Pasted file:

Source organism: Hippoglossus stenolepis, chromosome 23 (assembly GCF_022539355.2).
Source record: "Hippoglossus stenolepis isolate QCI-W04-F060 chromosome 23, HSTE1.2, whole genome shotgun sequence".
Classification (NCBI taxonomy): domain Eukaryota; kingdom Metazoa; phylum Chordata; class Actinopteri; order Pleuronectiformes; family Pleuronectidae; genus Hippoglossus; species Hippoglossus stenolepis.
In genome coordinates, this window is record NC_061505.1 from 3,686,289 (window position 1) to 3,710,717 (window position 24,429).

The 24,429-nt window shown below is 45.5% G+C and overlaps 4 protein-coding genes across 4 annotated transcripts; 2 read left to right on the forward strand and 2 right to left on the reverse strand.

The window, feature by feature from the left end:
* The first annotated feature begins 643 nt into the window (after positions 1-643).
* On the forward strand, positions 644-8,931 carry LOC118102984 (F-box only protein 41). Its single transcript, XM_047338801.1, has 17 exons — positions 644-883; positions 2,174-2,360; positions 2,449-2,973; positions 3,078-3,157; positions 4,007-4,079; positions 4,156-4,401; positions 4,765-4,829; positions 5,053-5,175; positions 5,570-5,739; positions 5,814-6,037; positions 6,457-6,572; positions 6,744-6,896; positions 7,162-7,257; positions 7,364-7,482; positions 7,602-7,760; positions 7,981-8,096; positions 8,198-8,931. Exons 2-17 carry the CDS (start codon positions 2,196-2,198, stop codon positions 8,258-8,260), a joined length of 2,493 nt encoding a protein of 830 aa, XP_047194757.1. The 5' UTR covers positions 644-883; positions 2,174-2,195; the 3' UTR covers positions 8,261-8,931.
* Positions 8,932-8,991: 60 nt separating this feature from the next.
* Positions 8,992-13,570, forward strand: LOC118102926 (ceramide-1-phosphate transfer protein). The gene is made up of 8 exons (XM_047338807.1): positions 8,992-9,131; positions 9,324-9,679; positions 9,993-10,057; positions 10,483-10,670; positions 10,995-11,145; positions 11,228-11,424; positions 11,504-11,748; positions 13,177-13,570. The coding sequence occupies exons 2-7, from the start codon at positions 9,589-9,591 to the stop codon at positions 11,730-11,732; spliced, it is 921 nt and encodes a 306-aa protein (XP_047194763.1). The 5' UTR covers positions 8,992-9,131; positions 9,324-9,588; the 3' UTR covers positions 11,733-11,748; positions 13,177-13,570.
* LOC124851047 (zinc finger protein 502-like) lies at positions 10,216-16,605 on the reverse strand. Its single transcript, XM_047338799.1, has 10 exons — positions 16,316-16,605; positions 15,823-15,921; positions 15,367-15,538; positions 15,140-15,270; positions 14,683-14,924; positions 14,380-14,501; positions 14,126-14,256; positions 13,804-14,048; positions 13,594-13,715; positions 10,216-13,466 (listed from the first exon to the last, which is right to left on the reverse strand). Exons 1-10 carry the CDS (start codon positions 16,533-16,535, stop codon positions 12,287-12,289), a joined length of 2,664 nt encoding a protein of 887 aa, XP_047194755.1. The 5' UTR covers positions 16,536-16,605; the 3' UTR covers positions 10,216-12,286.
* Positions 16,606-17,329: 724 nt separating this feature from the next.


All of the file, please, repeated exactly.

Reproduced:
Source organism: Hippoglossus stenolepis, chromosome 23 (assembly GCF_022539355.2).
Source record: "Hippoglossus stenolepis isolate QCI-W04-F060 chromosome 23, HSTE1.2, whole genome shotgun sequence".
Classification (NCBI taxonomy): domain Eukaryota; kingdom Metazoa; phylum Chordata; class Actinopteri; order Pleuronectiformes; family Pleuronectidae; genus Hippoglossus; species Hippoglossus stenolepis.
In genome coordinates, this window is record NC_061505.1 from 3,686,289 (window position 1) to 3,710,717 (window position 24,429).

The 24,429-nt window shown below is 45.5% G+C and overlaps 4 protein-coding genes across 4 annotated transcripts; 2 read left to right on the forward strand and 2 right to left on the reverse strand.

The window, feature by feature from the left end:
* The first annotated feature begins 643 nt into the window (after positions 1-643).
* On the forward strand, positions 644-8,931 carry LOC118102984 (F-box only protein 41). Its single transcript, XM_047338801.1, has 17 exons — positions 644-883; positions 2,174-2,360; positions 2,449-2,973; positions 3,078-3,157; positions 4,007-4,079; positions 4,156-4,401; positions 4,765-4,829; positions 5,053-5,175; positions 5,570-5,739; positions 5,814-6,037; positions 6,457-6,572; positions 6,744-6,896; positions 7,162-7,257; positions 7,364-7,482; positions 7,602-7,760; positions 7,981-8,096; positions 8,198-8,931. Exons 2-17 carry the CDS (start codon positions 2,196-2,198, stop codon positions 8,258-8,260), a joined length of 2,493 nt encoding a protein of 830 aa, XP_047194757.1. The 5' UTR covers positions 644-883; positions 2,174-2,195; the 3' UTR covers positions 8,261-8,931.
* Positions 8,932-8,991: 60 nt separating this feature from the next.
* Positions 8,992-13,570, forward strand: LOC118102926 (ceramide-1-phosphate transfer protein). The gene is made up of 8 exons (XM_047338807.1): positions 8,992-9,131; positions 9,324-9,679; positions 9,993-10,057; positions 10,483-10,670; positions 10,995-11,145; positions 11,228-11,424; positions 11,504-11,748; positions 13,177-13,570. The coding sequence occupies exons 2-7, from the start codon at positions 9,589-9,591 to the stop codon at positions 11,730-11,732; spliced, it is 921 nt and encodes a 306-aa protein (XP_047194763.1). The 5' UTR covers positions 8,992-9,131; positions 9,324-9,588; the 3' UTR covers positions 11,733-11,748; positions 13,177-13,570.
* LOC124851047 (zinc finger protein 502-like) lies at positions 10,216-16,605 on the reverse strand. Its single transcript, XM_047338799.1, has 10 exons — positions 16,316-16,605; positions 15,823-15,921; positions 15,367-15,538; positions 15,140-15,270; positions 14,683-14,924; positions 14,380-14,501; positions 14,126-14,256; positions 13,804-14,048; positions 13,594-13,715; positions 10,216-13,466 (listed from the first exon to the last, which is right to left on the reverse strand). Exons 1-10 carry the CDS (start codon positions 16,533-16,535, stop codon positions 12,287-12,289), a joined length of 2,664 nt encoding a protein of 887 aa, XP_047194755.1. The 5' UTR covers positions 16,536-16,605; the 3' UTR covers positions 10,216-12,286.
* Positions 16,606-17,329: 724 nt separating this feature from the next.